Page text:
The site has been separated into 10 plots, 5 received Treatment 1 and 5 plots received Treatment 2. The study site is approximately 100’ by 170’. The plots were created by “eyeballing” the center point of the field on an East-West axis and creating study blocks every 30’ on the North-South axis. Figure 1 shows the study plots. A recent updated photo from Google maps reveals that the “eyeballing” techniques left plots rather uneven in shape and size. The center of each plot was staked with a wooden post for subsequent monitoring.

Treatment 1 – Mow, glyphosate, seed:

  • Areas mowed with a Gravely brand brush mower at a 4” depth on August 30, 2019. The mowing is meant to stimulate the growth of this cool season grass thereby increasing the uptake of herbicide. Madison Audubon Society uses late Summer burns for the same effect. Due to smoke concerns in a highly residential area, mowing was substituted for this experiment.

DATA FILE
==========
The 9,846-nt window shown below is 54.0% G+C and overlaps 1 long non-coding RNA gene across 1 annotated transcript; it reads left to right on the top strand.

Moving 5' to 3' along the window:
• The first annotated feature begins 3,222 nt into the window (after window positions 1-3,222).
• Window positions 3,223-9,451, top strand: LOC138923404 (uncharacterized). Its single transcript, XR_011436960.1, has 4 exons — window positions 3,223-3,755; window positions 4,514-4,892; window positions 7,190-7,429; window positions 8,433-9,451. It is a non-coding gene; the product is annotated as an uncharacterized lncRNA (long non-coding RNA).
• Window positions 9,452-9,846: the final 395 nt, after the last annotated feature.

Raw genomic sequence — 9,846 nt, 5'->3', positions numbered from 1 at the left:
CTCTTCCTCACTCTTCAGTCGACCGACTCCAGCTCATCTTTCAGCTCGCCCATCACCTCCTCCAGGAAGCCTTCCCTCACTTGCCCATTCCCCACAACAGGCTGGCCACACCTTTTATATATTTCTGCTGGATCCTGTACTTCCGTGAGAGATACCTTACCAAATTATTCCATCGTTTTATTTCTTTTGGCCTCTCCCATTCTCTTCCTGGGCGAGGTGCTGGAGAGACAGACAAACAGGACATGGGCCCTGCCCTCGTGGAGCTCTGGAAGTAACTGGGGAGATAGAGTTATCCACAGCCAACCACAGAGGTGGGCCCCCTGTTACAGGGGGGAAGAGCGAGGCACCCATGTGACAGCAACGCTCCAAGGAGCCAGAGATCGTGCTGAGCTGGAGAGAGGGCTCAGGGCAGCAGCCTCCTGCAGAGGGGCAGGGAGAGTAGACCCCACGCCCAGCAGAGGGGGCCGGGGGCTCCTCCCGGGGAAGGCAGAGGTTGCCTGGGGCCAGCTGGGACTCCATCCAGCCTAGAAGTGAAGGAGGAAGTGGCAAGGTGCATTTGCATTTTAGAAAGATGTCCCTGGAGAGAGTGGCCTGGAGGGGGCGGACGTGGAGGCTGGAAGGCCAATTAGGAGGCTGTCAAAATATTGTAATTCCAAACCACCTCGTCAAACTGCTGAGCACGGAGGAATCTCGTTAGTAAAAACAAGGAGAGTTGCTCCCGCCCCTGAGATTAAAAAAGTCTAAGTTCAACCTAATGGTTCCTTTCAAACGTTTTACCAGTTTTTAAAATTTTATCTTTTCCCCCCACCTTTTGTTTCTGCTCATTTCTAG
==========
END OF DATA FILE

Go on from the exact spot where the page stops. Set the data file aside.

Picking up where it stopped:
• A 3% Glyphosate solution (4oz/gal of RoundUp Custom with 1oz/gal of non-ionic surfactant and turf marker) was applied a few weeks later on September 20, 2019.
    • Each plot seeded with 5 gallons of Dry Prairie Mix and perlite on November 20, 2019. The mix consisted of 9.3 ounces of 33 species of hand picked and processed (aka chaffy) seed mix. We seeded at an approximate rate of 17 pound per acre. See attached seed list for species and approximation of the weight distributed.  

Treatment 2 – Seed only:

  • Each plot seeded with the same 5 gallons of Dry Prairie Mix and perlite on November 20, 2019

Results after one Growing Season:

Plots were surveyed on September 13th, 2020 and a colleague, Karen Glennemeier, graciously crunched the data. The comparison between the two treatment types are as follows: